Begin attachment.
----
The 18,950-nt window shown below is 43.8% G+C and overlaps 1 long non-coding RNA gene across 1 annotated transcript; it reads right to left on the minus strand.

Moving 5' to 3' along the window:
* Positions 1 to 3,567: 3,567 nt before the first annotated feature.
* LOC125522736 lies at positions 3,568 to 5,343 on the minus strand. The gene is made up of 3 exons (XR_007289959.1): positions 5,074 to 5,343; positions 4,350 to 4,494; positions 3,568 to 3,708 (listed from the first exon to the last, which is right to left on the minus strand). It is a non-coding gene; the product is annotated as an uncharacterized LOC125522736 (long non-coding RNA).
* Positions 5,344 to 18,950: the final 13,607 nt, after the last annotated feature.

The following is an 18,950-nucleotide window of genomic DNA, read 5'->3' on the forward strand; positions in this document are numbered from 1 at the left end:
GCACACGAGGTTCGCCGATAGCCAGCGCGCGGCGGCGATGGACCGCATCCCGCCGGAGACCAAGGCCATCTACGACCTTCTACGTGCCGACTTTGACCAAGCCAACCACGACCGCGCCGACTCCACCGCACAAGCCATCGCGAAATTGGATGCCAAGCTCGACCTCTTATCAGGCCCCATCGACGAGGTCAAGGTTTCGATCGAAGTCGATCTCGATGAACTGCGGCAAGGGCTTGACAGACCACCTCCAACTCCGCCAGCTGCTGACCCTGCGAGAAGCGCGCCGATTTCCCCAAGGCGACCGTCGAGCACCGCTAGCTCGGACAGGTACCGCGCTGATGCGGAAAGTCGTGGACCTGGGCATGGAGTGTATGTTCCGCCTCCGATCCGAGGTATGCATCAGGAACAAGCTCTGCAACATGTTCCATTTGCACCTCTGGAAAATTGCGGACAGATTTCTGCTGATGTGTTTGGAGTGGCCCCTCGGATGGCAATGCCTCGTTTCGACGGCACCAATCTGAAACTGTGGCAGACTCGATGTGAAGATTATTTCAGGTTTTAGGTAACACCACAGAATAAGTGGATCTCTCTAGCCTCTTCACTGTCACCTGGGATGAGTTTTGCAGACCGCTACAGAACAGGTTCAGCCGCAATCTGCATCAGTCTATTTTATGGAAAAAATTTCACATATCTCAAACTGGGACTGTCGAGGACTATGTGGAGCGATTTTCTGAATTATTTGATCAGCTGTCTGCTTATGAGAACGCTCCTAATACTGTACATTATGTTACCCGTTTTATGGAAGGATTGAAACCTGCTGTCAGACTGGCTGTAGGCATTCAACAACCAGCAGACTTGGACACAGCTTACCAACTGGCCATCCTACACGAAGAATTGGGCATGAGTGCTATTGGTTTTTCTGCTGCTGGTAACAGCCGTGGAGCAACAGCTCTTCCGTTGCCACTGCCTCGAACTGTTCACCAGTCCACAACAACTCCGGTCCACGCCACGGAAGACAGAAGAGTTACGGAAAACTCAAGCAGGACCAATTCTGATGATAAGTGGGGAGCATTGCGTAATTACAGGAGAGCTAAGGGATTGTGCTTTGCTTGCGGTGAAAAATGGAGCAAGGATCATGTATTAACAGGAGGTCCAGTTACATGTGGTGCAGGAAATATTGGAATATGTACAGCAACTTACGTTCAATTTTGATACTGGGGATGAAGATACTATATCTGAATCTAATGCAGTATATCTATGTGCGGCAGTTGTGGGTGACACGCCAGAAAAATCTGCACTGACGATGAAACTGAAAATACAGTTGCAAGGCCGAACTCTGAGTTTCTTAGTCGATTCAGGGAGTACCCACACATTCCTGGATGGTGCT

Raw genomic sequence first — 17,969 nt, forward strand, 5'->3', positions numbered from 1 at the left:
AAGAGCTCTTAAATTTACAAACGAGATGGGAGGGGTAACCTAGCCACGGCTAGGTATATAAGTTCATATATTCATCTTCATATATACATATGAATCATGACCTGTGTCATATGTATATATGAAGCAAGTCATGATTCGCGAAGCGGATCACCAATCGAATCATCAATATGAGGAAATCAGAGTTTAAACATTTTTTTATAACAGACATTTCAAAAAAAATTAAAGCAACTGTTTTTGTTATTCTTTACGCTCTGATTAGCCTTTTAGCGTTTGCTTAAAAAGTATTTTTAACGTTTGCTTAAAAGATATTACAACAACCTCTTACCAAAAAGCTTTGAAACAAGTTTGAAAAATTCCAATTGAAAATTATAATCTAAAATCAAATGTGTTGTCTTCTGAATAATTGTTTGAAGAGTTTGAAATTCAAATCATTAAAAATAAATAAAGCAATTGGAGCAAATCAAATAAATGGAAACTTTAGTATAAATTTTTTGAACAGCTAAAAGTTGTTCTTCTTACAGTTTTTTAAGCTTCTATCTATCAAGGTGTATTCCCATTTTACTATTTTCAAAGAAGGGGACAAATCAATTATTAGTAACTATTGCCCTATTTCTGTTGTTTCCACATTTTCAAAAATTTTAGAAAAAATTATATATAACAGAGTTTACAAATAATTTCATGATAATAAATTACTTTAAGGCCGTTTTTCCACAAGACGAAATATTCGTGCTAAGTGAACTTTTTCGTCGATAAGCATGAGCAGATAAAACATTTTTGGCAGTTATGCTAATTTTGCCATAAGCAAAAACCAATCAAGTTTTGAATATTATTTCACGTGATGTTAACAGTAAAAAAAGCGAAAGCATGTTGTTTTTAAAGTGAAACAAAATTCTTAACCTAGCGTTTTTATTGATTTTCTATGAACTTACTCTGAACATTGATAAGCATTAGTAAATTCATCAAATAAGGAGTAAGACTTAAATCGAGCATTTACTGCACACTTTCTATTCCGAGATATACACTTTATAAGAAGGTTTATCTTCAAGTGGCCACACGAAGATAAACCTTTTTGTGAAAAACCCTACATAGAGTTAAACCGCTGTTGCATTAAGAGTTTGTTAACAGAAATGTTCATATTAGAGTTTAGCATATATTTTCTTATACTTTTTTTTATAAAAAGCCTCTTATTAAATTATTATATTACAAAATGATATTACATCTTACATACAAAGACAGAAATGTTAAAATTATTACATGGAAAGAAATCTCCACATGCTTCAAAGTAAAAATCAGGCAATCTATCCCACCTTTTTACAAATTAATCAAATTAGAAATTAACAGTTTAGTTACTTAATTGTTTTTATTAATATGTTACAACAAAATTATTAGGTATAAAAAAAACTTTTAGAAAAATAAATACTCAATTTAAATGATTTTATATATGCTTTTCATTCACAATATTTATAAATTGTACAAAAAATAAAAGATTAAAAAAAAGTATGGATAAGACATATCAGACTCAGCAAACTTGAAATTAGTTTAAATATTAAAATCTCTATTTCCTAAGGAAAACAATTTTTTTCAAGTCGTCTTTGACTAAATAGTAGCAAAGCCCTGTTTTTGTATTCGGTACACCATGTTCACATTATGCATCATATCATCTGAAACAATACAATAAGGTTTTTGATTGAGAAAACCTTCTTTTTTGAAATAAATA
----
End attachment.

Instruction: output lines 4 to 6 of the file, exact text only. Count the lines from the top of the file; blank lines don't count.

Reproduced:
* LOC125522736 lies at positions 3,568 to 5,343 on the minus strand. The gene is made up of 3 exons (XR_007289959.1): positions 5,074 to 5,343; positions 4,350 to 4,494; positions 3,568 to 3,708 (listed from the first exon to the last, which is right to left on the minus strand). It is a non-coding gene; the product is annotated as an uncharacterized LOC125522736 (long non-coding RNA).
* Positions 5,344 to 18,950: the final 13,607 nt, after the last annotated feature.

The following is an 18,950-nucleotide window of genomic DNA, read 5'->3' on the forward strand; positions in this document are numbered from 1 at the left end: